wellreadcatlady | Oct 4, 2018 |
This book will always be a favorite of mine. I read it before I entered into 6th grade and it is the book that changed the way I thought. It challenges the reader to imagine in a way they haven't before. It is set in a dystopian society, unlike the world we live in which challenges the reader to try and understand a different world, society, and life. The book is hard to put down yet challenging for the mind of a young reader while also giving the reader the opportunity to imagine the ending as it ends on a cliffhanger. ( )
  apendr1 | Oct 4, 2018 |
Showing 1-5 of 1315 (next | show all)

» Add other authors (1 possible)

Author nameRoleType of authorWork?Status
Lois Lowryprimary authorall editionscalculated
Ibatoulline, BagramIllustratorsecondary authorsome editionsconfirmed
Rifkin, RonNarratorsecondary authorsome editionsconfirmed
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Canonical title
Original title
Alternative titles
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People/Characters
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Epigraph
Dedication
For all the children
To whom we entrust the future
First words
It was almost December, and Jonas was beginning to be frightened.
Quotations
His mind reeled. Now, empowered to ask questions of utmost rudeness- and promised answers- he could, conceivably (though it was almost unimaginable), ask someone, some adult, his father perhaps: "Do you lie?" But he had no way of knowing if the answer he received were true.
We really have to protect people from wrong choices.
But everyone would be burdened and pained. They don't want that. And that's the real reason The Receiver is so vital to them, and so honored. They selected me-- and you--to lift that burden from themselves.
Jonas did not want to go back. He didn't want the memories, didn't want the honor, didn't want the wisdom, didn't want the pain. He wanted his childhood again, his scraped knees and ball games.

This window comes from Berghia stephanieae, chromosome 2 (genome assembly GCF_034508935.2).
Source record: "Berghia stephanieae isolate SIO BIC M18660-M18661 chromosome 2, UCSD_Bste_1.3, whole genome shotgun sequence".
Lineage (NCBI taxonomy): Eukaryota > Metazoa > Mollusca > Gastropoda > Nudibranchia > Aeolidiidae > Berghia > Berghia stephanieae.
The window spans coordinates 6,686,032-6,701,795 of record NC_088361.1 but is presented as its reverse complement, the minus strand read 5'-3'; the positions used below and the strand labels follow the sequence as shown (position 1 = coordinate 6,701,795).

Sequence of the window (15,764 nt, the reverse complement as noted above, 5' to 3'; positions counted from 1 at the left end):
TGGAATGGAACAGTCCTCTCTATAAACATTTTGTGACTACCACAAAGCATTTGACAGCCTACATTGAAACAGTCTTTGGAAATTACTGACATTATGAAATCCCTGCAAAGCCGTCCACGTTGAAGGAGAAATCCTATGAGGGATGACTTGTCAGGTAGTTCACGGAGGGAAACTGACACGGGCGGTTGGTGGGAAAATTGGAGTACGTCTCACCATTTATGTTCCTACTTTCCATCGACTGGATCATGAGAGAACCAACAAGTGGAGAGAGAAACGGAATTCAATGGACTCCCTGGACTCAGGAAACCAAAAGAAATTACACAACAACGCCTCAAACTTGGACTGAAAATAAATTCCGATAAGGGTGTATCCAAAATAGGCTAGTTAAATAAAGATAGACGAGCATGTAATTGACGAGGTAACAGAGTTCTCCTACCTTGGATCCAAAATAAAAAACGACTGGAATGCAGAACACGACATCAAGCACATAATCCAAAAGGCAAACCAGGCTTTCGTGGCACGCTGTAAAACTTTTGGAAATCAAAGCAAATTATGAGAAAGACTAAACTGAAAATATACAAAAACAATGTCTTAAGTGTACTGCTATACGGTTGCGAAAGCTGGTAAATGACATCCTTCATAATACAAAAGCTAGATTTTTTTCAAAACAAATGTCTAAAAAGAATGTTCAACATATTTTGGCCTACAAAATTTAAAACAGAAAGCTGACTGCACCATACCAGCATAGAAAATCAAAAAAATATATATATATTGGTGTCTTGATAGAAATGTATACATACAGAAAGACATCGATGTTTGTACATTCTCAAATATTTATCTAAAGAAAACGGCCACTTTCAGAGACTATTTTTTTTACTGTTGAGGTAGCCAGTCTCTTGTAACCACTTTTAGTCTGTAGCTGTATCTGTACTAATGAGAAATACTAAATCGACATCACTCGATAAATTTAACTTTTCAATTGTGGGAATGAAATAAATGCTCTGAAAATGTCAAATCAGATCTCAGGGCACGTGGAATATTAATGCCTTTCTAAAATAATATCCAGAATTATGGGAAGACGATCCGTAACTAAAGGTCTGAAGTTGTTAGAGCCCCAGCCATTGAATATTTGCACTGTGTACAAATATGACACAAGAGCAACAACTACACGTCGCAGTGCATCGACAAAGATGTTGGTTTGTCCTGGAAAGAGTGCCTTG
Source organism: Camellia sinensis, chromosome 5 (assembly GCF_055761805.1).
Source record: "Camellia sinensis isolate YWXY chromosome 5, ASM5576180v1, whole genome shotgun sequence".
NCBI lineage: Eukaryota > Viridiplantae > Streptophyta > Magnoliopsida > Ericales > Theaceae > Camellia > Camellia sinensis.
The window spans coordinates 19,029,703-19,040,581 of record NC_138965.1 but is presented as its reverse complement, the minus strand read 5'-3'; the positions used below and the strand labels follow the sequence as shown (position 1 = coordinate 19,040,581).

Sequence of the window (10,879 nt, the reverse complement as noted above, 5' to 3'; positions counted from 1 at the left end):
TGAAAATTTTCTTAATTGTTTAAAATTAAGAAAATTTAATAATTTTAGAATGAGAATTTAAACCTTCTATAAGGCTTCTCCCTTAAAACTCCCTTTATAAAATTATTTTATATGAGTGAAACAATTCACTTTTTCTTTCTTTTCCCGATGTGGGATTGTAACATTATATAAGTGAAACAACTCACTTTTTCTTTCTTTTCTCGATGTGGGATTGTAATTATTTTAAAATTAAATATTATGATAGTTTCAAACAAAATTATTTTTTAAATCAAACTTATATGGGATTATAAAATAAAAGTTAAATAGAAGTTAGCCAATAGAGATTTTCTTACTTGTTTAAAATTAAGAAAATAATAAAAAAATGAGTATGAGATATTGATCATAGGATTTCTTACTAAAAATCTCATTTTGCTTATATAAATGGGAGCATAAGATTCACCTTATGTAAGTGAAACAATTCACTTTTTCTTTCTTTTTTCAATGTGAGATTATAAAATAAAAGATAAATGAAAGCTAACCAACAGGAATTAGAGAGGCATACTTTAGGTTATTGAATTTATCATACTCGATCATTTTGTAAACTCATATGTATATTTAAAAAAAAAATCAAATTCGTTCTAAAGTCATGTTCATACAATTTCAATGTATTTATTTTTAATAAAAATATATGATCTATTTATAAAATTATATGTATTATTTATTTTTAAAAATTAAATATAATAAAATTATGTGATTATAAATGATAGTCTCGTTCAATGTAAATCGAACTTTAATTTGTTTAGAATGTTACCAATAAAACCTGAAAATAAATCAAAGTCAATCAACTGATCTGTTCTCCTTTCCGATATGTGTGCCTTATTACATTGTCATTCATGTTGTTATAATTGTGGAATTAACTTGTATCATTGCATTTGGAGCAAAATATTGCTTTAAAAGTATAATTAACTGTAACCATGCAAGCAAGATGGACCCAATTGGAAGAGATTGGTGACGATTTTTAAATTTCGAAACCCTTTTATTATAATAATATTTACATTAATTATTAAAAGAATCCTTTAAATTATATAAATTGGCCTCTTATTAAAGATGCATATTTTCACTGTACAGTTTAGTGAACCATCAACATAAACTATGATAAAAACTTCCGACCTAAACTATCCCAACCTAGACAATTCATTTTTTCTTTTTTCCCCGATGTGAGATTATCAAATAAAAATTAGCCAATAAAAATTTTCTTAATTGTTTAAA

Sometimes I wish they'd ask for my wisdom more often-there are so many things I could tell them; things I wish they would change. But they don't want change. Life here is so orderly, so predictable-so painless. It's what they've chosen.
Last words
(Click to show. Warning: May contain spoilers.)
Disambiguation notice
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Original language
Information from the French Common Knowledge. Edit to localize it to your language.
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Wikipedia in English (1)

Book description
When Jonas is given his Life Assignment as the Receiver of Memory, he discovers the terrible truth about the society he lives in.
Haiku summary
A black and white world

One boy holds the memories

Of colorful past

(Sundancer)

Amazon.com Amazon.com Review (ISBN 0440237688, Mass Market Paperback)

In a world with no poverty, no crime, no sickness and no unemployment, and where every family is happy, 12-year-old Jonas is chosen to be the community's Receiver of Memories. Under the tutelage of the Elders and an old man known as the Giver, he discovers the disturbing truth about his utopian world and struggles against the weight of its hypocrisy. With echoes of Brave New World, in this 1994 Newbery Medal winner, Lowry examines the idea that people might freely choose to give up their humanity in order to create a more stable society. Gradually Jonas learns just how costly this ordered and pain-free society can be, and boldly decides he cannot pay the price.

(retrieved from Amazon Thu, 12 Mar 2015 18:06:46 -0400)

(see all 11 descriptions)

Lowry's unforgettable tale introduces 12-year-old Jonas, who is singled out by the Community to be trained by The Giver. The Giver alone holds the memories of true pain and pleasure. Now it's time for Jonas to receiver the truth.

» see all 15 descriptions